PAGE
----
Monday, June 28, 2021

Coastal Safaris

For the past two weekends Jeanette and I have fled the intense heat here in the valley, to seek out the cooler climes of the Oregon Coast for birding and camping in our trusty Ram Promaster City camper van. This morning, Monday June 28th, I have finally found some time to sit down and post a report in the comfort of our residence at Dallas Retirement Village.

Toledo and Florence - June 19-20

We left Dallas Retirement Village early Saturday morning, traveling south on Kings Valley Highway, and West on Highway 20 to our first destination, Toledo and the Depot Slough Path. Here is our Observation List. 

Jeanette counting Canada Geese on Depot Slough

Our hopeful camping destination for the night was at Alder Dune Campground, just north of Florence.  We arrived mid-day and were pleased to have our choice of three different campsites.  We chose a nice secluded site, #27. 

After settling into our campsite we took a bird walk on the trail that circles Alder Lake, and additional bird walks through the campground loops and along side Dune Lake. Our site, #27, was located in the southern loop next to Dune Lake, which is open on a first come first served basis year around. The northern loop, located next to Alder Lake is by reservation and only opened during the peak season. 

For our second day we elected to travel south to bird at Lagoon Loop in the Siltcoos Recreation Area. Here is our eBird Observation List. We spent our second night at Alder Dune Campground and then made an uneventful return to Dallas on Monday Morning. 

Toledo and Waldport - June 26-27

With temperatures forecasted for Dallas in the triple digits we again headed to the coast and Toledo to bird at Depot Slough Path. While walking on the Depot Slough Path, we got a call from Ron Noble to check on where we were, they were heading to the coast, so we invited them to stop in Toledo.

We enjoyed a picnic lunch in the shade with Ron and Bev and their son Kent at the Yaquina Pacific Railroad Historical Society Park. After lunch the Nobles traveled on, and Jeanette and I spent time exploring Toledo by car. We had dinner at Timbers, and then went to East Slope Park to hang out and bird.  Here is our e-Bird Observation List. We parked for the night at the Toledo Marina. The next morning found us traveling on to Newport and south on Highway 101 in search of more camping locations.  Campgrounds, rest-areas, and view points were all full and overflowing.  At Washburn State Park we found a stop to have lunch after Jeanette removed a traffic cone.  Over lunch we reviewed our options and elected to turn around and head back, and hopefully find a place in Waldport were we could stay. In Waldport Jeanette got some groceries, and we noticed a lot of complaining from an Osprey nest across the street.  I checked e-Bird for Hotspots so that I could log this observation.  I discovered a nearby Hotspot called Lint Slough Trail.  We decided to check it out, and we were amazed at the wonderful trailhead.  We spontaneously took off on a bird walk.  Here is our e-Bird Observation List.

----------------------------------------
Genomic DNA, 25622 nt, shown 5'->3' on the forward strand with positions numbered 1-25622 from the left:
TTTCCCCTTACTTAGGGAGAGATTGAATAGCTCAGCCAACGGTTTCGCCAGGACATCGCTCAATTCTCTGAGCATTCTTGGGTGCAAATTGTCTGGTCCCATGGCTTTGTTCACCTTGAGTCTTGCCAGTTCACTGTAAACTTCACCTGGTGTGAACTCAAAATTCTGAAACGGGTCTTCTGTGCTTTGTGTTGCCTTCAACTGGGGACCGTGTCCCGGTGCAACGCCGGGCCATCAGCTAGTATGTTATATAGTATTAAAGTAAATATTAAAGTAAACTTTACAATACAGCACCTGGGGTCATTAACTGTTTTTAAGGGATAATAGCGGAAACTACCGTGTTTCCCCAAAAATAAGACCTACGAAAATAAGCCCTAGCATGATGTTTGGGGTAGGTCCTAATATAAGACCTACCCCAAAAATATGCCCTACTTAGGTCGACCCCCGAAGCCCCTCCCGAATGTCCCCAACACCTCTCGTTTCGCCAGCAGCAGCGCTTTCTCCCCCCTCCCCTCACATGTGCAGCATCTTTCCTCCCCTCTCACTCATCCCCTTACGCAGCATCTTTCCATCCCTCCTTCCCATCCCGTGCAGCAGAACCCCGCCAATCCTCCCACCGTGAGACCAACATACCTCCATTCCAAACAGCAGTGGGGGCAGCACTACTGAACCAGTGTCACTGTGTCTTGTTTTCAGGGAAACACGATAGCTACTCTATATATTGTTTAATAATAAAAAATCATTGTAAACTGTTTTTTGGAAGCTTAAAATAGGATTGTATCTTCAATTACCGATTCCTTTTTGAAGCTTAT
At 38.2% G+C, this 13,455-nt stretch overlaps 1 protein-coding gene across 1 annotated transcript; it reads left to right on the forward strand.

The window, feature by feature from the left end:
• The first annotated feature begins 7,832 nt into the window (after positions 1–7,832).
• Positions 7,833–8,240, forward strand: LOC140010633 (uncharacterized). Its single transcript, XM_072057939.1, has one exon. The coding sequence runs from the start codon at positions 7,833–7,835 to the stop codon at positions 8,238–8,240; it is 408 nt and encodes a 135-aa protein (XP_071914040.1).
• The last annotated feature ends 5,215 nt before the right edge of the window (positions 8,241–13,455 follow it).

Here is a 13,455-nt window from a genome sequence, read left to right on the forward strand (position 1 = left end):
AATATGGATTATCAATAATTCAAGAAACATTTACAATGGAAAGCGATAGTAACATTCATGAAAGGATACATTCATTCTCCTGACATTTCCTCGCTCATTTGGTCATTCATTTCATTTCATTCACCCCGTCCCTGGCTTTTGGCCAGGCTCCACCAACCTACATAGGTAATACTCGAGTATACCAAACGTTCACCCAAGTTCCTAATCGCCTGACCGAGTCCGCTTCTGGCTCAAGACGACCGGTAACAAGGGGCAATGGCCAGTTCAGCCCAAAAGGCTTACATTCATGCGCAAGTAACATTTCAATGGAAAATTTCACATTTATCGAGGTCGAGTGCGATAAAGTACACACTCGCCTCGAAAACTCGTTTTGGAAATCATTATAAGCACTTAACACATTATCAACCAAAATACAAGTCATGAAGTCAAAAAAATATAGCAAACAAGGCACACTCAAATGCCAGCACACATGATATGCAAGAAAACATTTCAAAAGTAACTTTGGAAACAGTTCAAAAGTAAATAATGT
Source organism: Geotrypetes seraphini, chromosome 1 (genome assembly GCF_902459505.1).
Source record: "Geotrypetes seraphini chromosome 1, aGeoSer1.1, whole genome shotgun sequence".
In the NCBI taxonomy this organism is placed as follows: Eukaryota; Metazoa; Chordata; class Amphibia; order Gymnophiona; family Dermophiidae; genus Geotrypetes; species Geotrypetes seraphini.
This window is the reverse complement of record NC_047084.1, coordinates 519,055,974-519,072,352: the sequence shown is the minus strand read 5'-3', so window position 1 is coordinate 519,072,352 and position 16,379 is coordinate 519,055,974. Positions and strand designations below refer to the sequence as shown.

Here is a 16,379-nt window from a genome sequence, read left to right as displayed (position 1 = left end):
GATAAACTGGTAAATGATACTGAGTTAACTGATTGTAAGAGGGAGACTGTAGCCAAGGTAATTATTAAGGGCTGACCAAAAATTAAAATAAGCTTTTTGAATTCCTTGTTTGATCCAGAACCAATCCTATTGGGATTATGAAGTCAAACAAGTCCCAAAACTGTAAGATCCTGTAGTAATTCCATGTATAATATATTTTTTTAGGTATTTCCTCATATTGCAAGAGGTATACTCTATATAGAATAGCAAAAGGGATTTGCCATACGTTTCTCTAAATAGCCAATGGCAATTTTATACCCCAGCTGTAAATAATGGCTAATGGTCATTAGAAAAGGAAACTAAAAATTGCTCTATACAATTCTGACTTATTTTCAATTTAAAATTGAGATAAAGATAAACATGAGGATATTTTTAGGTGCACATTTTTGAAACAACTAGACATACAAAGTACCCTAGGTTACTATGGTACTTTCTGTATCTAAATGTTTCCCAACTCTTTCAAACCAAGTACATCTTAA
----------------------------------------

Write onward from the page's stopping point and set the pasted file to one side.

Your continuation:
The beauty of the trail along Lint Slough was more than we could have dreamed of.  The trail was lined with spreading Sword fern, with a background of Salmonberry, Thimbleberry and Twinberry, Red Huckleberry, and Evergreen Huckleberry. Towering overhead where tall Douglas Firs and Sitka Spruce trees, the middle elevation was filled in with Rhododendron and Cascara, completing the lush forest. 

The Lint Slough Trail trailhead turned out to be a great location for dinner and a quiet evening.

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